Washington DC: Harris & Ewing, 1912. A splendid formal portrait of Admiral Robert Edwin Peary, best known for claiming to have reached the geographic North Pole with his expedition on April 6, 1909. In 1909 Peary wrote in his journal, "The Pole at last!!! The prize of 3 centuries, my dream and ambition for 23 years. Mine at last." In this head and shoulders portrait Peary sits ramrod straight in his navy uniform, and gazes triumphantly at the viewer from behind his imposing handlebar mustache.
The presentation inscription reads, "To my friend Zenas Crane, with best regards, Peary". A manuscript date "Feby 6, 1912", at the lower right. Zenas Crane (1840-1917) was a successful businessman (Crane & Co., the fine stationery of Dalton, Mass. was the family business), and a major sponsor of Peary's 1909 Race for the North Pole. Zenas Crane stepped in to back Peary when his major financial supporter passed away unexpectedly.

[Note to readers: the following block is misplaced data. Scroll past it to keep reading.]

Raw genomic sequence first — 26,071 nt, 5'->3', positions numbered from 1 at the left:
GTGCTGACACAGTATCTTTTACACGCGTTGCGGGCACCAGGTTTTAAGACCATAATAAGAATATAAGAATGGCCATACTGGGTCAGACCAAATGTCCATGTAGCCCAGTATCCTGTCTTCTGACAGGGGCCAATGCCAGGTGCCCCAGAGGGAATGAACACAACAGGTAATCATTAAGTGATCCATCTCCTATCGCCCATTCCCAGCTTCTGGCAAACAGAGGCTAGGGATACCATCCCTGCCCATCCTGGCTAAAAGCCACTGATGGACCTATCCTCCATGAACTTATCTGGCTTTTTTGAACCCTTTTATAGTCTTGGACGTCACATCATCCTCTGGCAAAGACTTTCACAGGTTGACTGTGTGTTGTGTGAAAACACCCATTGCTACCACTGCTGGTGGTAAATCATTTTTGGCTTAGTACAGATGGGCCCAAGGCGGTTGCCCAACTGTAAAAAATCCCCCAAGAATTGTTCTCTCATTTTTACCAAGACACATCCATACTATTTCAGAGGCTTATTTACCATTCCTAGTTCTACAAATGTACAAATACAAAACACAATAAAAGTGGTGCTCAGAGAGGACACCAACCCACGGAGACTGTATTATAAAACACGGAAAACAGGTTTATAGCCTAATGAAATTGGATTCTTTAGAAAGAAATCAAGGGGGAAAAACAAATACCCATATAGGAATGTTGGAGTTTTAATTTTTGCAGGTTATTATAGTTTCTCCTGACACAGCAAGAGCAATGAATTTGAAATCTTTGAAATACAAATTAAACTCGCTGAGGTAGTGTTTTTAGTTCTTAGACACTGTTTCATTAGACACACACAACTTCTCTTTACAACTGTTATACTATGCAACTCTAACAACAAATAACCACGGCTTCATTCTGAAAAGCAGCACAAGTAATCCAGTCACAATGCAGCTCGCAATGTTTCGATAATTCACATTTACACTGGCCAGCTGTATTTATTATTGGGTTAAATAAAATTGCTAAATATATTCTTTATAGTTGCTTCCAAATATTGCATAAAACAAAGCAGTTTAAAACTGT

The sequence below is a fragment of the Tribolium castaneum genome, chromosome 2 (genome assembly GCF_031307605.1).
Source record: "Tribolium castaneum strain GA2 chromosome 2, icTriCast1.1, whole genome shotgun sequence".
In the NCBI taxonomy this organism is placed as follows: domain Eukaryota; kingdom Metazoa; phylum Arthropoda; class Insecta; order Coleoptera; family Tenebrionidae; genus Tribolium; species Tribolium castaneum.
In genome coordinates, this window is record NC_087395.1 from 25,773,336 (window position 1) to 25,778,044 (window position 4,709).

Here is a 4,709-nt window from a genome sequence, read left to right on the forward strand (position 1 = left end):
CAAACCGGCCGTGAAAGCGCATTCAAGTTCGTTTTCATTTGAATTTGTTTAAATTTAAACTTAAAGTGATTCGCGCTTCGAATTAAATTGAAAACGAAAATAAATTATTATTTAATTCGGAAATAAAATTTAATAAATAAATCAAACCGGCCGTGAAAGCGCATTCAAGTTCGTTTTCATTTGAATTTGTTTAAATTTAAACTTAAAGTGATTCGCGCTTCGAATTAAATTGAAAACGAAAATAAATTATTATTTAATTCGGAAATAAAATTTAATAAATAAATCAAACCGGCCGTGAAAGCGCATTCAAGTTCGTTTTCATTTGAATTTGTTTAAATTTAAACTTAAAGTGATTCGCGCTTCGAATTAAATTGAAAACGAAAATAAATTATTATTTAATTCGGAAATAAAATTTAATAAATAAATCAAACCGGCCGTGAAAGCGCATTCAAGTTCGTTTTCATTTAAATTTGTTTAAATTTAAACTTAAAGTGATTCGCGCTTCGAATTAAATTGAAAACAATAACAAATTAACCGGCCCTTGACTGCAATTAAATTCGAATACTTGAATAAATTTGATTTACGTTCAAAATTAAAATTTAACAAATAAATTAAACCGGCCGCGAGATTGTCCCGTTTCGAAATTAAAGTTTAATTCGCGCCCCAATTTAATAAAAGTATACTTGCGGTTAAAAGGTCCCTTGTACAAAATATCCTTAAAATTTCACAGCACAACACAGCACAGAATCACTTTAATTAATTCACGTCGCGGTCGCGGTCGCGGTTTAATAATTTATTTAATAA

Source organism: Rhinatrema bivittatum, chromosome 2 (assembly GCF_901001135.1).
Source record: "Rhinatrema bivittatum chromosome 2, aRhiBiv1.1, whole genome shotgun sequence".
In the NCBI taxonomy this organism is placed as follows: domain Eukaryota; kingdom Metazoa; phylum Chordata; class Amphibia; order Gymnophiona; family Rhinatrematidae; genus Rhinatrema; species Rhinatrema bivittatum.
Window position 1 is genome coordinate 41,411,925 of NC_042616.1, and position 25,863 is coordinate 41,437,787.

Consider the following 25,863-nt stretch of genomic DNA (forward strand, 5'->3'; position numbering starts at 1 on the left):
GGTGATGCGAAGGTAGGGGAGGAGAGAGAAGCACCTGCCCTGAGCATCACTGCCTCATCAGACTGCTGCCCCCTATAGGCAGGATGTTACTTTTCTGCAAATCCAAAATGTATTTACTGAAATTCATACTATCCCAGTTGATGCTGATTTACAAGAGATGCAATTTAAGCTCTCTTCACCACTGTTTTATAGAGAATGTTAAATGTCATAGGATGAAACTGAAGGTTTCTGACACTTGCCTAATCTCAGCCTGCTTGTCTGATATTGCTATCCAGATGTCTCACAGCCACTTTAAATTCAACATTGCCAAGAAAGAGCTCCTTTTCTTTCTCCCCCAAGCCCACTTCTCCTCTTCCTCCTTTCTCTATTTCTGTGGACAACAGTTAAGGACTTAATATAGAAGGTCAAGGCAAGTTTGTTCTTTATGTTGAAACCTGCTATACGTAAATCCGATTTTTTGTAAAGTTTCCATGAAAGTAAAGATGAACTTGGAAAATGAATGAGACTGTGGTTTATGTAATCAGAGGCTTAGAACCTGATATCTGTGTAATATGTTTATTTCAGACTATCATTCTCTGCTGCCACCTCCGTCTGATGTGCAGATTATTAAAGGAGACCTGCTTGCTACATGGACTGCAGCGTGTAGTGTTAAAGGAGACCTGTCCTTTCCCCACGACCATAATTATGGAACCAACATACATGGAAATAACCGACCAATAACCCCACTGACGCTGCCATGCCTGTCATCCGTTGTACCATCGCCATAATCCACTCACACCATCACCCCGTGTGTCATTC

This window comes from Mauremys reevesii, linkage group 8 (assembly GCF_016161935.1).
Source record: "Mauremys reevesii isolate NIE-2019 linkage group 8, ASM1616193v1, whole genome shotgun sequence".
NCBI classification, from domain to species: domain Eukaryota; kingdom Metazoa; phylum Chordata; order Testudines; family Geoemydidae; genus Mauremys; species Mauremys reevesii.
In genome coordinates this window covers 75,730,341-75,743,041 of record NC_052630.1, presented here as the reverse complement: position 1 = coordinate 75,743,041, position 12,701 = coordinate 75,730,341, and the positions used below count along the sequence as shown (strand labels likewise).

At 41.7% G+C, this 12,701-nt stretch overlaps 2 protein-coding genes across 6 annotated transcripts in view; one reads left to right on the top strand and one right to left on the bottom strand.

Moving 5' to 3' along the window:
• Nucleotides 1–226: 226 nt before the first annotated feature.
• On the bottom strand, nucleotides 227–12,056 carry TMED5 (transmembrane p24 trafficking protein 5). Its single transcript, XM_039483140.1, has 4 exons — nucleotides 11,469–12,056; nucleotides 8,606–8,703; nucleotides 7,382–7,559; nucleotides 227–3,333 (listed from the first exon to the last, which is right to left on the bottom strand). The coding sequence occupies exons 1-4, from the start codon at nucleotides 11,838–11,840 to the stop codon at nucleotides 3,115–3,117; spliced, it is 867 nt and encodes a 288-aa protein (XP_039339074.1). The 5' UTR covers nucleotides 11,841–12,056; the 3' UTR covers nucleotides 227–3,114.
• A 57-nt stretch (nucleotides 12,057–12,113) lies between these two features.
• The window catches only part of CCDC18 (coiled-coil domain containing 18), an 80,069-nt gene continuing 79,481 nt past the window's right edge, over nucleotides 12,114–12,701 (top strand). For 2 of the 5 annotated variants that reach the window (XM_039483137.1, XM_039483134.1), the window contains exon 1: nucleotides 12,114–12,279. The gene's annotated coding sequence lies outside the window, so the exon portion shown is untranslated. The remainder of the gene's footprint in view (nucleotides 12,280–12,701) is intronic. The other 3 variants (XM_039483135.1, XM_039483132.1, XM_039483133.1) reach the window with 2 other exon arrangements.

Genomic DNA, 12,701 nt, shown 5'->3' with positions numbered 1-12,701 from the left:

"Crane City" (at the northern most point on Ellesmere Island), the camp of igloos where Peary's team spent their winter making final preparations before attempting the treacherous crossing of the Arctic Ocean, was named in Zenas Crane's honor.
This portrait was taken at the renowned Washington DC photography studio of George Harris and Martha Ewing. The studio is noted for its formal portraits of famous Americans, including a series of candid photographs of Taft as he learns of his presidential nomination. George Harris donated his large collection of negatives to the Library of Congress, which preserves them as the Harris & Ewing Collection.
Large portrait in a handsome wood frame. Gelatin silver print, 6 1/2 x 9", mounted on heavier card stock, matted and framed. Gilt wood frame measures 15 1/2 x 20 1/2" Very good condition. Item #23372